In the afternoon the clouds cleared and the sun came out, shining from a bright blue sky. The waves were still big and the wind was still strong but there were some interesting wildlife sightings for the fortunate people on the bridge. The most impressive of the few birds to be seen was Wandering Albatross, one of which stayed around the ship for some time. No whales today but the beautiful, small, black-and-white Hourglass Dolphin was spotted from the bridge. There were at least two and they made several close approaches to the bow of the ship.
This morning the sea was a little calmer but the ship was still moving as we headed ever-closer towards land. The wildlife highlight was a huge Wandering Albatross, which hovered over the bow, giving everyone on the bridge extraordinarily close views. In the sea, a couple of beautiful, small Hourglass Dolphins paid a brief visit. Other highlights included the ever-popular Louise, who talked admiringly about Amundsen and returning our boots and lifejackets. Later on the sea got calmer and calmer and there was sunshine too. Joe took the opportunity, before we paid our bills, to talk coolly about global warming. Finally, in the early evening, we were all invited to the bar to celebrate the voyage and to enjoy a captain’s farewell cocktail.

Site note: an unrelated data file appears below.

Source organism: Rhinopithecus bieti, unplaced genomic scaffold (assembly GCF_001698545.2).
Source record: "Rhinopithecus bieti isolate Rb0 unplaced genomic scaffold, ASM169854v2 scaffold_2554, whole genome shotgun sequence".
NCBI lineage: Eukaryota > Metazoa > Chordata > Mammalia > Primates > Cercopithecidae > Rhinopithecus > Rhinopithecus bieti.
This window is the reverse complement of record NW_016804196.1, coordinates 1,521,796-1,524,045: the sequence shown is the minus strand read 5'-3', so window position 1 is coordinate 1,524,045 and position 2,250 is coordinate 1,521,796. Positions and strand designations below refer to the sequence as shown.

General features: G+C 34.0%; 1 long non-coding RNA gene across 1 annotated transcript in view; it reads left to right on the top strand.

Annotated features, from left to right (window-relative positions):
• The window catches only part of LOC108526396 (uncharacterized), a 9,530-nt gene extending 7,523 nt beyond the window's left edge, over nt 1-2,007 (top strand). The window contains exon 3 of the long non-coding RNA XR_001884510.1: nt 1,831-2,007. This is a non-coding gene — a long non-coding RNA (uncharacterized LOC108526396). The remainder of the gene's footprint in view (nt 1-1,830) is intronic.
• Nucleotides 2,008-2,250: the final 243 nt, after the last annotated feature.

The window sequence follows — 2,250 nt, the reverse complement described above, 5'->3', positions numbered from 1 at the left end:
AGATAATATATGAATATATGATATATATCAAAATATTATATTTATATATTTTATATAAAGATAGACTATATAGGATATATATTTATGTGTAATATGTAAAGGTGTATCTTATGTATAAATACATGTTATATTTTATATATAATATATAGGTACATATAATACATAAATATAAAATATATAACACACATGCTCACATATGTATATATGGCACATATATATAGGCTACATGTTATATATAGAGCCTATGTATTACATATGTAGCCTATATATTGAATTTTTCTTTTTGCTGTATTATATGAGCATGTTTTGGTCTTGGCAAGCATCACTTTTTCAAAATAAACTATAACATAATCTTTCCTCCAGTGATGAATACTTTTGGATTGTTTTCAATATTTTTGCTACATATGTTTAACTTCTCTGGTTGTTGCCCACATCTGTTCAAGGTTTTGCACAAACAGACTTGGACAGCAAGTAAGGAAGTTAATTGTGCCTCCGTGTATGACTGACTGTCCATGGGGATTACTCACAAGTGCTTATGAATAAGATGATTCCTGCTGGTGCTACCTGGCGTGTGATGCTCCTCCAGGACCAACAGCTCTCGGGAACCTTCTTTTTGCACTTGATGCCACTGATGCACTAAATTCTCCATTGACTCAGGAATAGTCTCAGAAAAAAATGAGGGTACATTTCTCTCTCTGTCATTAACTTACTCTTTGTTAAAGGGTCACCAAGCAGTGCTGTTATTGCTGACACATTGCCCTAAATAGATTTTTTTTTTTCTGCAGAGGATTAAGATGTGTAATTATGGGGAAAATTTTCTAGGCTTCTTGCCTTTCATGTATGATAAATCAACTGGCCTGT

This was an international voyage in every sense, with people on the ship coming from many different countries. Among the guests were citizens from Australia, Belgium, Belarus, Canada, China, Estonia, Finland, France, Germany, Greece, Hungary, Ireland, Italy, Japan, Kyrgyzstan, Malaysia, Netherlands, Panama, Russia, Singapore, South Korea, Switzerland, Taiwan, Ukraine, United Kingdom and the United States of America. Additional countries represented by the crew were Austria, Chile, India, Latvia, Lithuania, Philippines, Poland and Serbia, giving a total of 34 nations represented!
This morning it was finally time for us to leave Ortelius, our floating home, after what can only be described as a once-in-a-lifetime trip!
On behalf of Oceanwide Expeditions, Captain Ernesto Barria and the officers, crew and staff of Ortelius have pleasure in saying that they have enjoyed having you aboard with them.
We hope that you have a safe journey home and that, one day, you and your luggage are re-united!
Please travel with us again soon!